To learn programming, all you need is a basic computer.
Coding is not rocket science; it’s as easy to learn as any other subject you may be learning at school. And if you find that you can’t understand a specific concept while learning to code, it’s very likely that a) you need better resources, b) you need to change your tutor, c) you need to give it another go (and keep coming back at it from time to time), d) someone or something told you that you can’t understand CS or something else and now you have internalised it.
So here are some tips to help you face the challenges that lie ahead:
1. Find the right support
These days there are tonnes of resources and most of them are available for free (think Coursera, Edx and such). Try to post your specific problem at some beginner-friendly programming forum (such as stackoverflow.com). Buy another book. Better yet, if you have someone around you who knows a great deal about computers and coding, ask them to mentor you.
2. Have grit and willpower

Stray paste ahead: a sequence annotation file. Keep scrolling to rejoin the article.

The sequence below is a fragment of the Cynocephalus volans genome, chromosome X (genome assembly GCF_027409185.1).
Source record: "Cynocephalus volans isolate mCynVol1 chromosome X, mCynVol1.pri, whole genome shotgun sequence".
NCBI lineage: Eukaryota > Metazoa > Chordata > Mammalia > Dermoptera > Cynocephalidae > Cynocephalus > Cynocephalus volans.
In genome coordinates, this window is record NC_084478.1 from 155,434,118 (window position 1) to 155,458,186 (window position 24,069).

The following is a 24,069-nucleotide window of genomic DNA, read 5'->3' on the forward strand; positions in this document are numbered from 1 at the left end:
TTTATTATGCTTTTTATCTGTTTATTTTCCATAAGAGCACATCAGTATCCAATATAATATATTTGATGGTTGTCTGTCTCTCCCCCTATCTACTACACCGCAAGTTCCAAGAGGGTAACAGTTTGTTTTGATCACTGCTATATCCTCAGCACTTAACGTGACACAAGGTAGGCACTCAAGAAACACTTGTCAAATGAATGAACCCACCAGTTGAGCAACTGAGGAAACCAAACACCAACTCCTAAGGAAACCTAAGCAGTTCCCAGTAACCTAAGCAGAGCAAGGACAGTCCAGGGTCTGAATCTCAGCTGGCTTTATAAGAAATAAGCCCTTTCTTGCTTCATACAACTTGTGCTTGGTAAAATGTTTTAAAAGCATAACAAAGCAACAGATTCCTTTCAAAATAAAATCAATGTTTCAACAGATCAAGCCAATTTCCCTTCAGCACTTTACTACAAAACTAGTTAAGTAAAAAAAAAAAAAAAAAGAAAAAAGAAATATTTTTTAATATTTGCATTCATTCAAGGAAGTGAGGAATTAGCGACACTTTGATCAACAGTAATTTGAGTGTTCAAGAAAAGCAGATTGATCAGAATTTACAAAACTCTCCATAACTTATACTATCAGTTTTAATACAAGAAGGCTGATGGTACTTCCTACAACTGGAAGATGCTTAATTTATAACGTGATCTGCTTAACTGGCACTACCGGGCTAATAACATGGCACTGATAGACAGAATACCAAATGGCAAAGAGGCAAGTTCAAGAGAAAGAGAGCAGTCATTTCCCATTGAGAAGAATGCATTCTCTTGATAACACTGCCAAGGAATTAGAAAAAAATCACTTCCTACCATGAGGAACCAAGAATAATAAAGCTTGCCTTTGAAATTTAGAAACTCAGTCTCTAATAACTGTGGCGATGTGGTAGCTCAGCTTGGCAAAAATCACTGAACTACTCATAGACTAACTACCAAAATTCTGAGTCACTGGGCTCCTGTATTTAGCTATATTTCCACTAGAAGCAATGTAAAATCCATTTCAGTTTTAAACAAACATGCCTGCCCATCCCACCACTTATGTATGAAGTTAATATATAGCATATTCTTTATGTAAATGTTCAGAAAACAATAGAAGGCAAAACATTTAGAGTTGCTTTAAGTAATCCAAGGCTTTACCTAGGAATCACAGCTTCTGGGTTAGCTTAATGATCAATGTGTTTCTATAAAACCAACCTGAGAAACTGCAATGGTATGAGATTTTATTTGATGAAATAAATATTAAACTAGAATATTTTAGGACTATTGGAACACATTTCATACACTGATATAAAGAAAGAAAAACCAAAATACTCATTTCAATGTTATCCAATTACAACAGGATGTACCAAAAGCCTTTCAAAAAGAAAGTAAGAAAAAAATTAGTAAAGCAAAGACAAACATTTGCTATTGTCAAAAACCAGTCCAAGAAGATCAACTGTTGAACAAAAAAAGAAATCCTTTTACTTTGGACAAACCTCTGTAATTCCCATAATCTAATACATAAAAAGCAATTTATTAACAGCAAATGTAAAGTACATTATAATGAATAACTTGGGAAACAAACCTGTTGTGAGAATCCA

I can’t stress enough the importance of having grit and will-power for learning any new skill. This tilts the odds of success in your favour. Turns out, grit and willpower are better indicators of success than intelligence tests, such as the famous Stanford-Binet IQ test — this fact has been proven by various repeated psychological studies. Don’t be discouraged if at first you don’t succeed. Hardly anyone ever succeeded when they first tried to walk as children, right?
3. Figure out how you learn best
Keep in mind that different media work for different people. Some like to learn by watching videos, some by reading textbooks, some by listening to audio books, and so on. See what works for you and stick with it.
Follow these tips, stay consistent in your practice, and soon you’ll realise that programming is not as difficult as you assumed — and it’s actually more fun than you imagined.
So go on, do it! And I hope to see some epic stuff made by you for you!
Published in Dawn, Young World, January 4th, 2020